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Linear independence

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Homework Statement



attachment.php?attachmentid=63039&stc=1&d=1382005383.jpg


Homework Equations





The Attempt at a Solution



For part (a):

a*1 + b*√2 + c*√3 = 0
assume a, b, c not all zero
a + b√2 = -c√3
a2 + 2b2 + 2ab√2 = 3c2
a2 + 2b2 - 3c2 = -2ab√2
(a2 + 2b2 - 3c2)/(-2ab) = √2

which is not possible since we take a, b, c to be rational, and √2 is irrational.

thus our assumption of a, b, c not all zero was false and we must have a=b=c=0.

For part (b), a similar argument, but easier:

{1, 1 + √5, (1 + √5)2} = {1, 1 + √5, 1 + 2√5 + 5}

a + b(1 + √5) + c(1 + 2√5 + 5) = 0
assume a, b, c not all zero
1 + b + b√5 + c + 2c√5 + 5c = 0
1 + b + c + 5c = -b√5 - 2c√5
1 + b + 6c = (-b - 2c)√5
(1 + b + 6c)/(-b - 2c) = √5

same story as before.

Now that was super easy. And the assignment says to be careful with the structure of my argument. And I hate denominators because they can't be zero. If a = b = c = 0, then we have 0/0, which is of indeterminate form, which is ok! but i'm getting the idea that my argument is flawed because of division by zero...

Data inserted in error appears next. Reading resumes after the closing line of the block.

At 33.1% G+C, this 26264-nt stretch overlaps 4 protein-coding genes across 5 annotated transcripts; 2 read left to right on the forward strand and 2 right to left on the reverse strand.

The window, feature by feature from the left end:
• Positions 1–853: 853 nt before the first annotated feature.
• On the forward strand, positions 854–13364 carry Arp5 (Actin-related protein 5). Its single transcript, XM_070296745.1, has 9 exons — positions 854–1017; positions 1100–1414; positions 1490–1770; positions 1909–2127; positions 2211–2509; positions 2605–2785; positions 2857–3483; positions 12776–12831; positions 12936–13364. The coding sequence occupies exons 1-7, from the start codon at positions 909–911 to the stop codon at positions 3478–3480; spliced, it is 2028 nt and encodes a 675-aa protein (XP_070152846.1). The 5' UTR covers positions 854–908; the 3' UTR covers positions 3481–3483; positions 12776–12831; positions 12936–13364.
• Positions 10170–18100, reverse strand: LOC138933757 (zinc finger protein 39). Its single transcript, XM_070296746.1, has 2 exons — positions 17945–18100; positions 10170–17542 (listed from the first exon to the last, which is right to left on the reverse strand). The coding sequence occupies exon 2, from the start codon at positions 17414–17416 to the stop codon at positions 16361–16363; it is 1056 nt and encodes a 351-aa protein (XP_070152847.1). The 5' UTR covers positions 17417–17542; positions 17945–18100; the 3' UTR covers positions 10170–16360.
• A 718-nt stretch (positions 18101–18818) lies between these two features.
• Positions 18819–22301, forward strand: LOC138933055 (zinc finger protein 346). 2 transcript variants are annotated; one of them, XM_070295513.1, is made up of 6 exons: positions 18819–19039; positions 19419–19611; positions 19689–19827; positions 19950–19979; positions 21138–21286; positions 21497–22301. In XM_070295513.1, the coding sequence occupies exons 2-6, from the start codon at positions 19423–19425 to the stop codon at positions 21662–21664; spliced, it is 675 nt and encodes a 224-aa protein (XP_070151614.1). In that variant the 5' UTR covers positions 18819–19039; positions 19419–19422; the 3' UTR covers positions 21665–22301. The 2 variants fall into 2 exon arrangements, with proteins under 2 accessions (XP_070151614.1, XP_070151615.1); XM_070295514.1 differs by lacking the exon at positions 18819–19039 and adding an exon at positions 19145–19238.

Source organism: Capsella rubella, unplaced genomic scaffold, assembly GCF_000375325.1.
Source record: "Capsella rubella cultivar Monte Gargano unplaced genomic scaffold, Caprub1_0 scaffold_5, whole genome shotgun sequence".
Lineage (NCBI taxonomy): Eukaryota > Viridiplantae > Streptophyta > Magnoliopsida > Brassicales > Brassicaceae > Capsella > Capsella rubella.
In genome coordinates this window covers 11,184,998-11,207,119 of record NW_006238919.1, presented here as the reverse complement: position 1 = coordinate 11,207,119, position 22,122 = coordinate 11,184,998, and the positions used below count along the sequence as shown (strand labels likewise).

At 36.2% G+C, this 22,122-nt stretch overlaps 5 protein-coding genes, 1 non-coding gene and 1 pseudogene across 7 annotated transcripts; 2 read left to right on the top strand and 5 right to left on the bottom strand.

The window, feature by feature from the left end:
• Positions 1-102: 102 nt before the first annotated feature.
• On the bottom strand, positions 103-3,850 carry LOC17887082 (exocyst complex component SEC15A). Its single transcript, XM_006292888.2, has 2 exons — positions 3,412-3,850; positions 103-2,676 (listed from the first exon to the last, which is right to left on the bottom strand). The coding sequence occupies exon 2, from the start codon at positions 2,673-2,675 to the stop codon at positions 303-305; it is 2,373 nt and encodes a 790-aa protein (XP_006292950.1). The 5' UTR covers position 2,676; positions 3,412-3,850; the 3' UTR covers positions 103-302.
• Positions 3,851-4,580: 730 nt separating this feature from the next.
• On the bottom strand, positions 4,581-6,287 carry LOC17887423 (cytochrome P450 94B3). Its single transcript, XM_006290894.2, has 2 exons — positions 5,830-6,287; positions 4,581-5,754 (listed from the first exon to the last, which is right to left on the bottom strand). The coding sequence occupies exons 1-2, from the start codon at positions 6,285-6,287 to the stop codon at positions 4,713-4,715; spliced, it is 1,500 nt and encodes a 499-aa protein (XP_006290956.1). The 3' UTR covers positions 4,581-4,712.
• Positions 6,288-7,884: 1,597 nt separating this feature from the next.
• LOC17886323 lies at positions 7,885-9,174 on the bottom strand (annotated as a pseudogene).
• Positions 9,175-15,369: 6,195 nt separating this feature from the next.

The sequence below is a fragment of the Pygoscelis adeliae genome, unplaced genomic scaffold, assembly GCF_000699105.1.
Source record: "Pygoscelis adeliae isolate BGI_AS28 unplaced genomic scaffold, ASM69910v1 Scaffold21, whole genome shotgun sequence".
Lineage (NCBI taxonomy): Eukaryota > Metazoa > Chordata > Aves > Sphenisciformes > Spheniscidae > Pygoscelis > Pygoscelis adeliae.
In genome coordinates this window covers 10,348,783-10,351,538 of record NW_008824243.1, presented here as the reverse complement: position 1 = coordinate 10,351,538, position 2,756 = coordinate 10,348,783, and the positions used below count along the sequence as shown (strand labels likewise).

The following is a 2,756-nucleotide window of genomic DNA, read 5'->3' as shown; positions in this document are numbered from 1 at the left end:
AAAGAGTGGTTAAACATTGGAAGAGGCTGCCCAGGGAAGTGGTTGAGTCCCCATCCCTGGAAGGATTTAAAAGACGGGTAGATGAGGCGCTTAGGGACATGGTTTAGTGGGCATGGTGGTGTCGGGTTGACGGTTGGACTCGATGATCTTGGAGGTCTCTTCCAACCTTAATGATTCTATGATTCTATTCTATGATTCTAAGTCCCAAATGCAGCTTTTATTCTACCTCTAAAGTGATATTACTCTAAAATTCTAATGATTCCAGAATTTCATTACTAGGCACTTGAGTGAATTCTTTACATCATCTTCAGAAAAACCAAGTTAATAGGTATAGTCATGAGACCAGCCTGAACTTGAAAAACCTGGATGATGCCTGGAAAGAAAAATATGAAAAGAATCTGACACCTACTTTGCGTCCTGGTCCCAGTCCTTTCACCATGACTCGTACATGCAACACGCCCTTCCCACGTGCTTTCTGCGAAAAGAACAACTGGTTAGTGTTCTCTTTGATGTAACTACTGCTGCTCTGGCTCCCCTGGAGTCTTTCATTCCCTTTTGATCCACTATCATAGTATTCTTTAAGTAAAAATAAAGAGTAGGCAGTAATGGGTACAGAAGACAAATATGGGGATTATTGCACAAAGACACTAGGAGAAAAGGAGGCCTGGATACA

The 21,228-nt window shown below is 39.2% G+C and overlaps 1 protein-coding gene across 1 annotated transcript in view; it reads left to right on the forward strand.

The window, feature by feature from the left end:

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Answers and Replies

  • #2
UltrafastPED
Science Advisor
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Looks OK to me ... a,b,c not all zero is required for linear independence anyway.
 
  • #3
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For part b, note that your set is {1, 1 + √5, 6 + 2√5}. Clearly the third "vector" is a linear combination of the first two in the list.
 
  • #4
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yeah i was so caught up in things that i forgot to combine the 1 and 5, thanks everyone.
 

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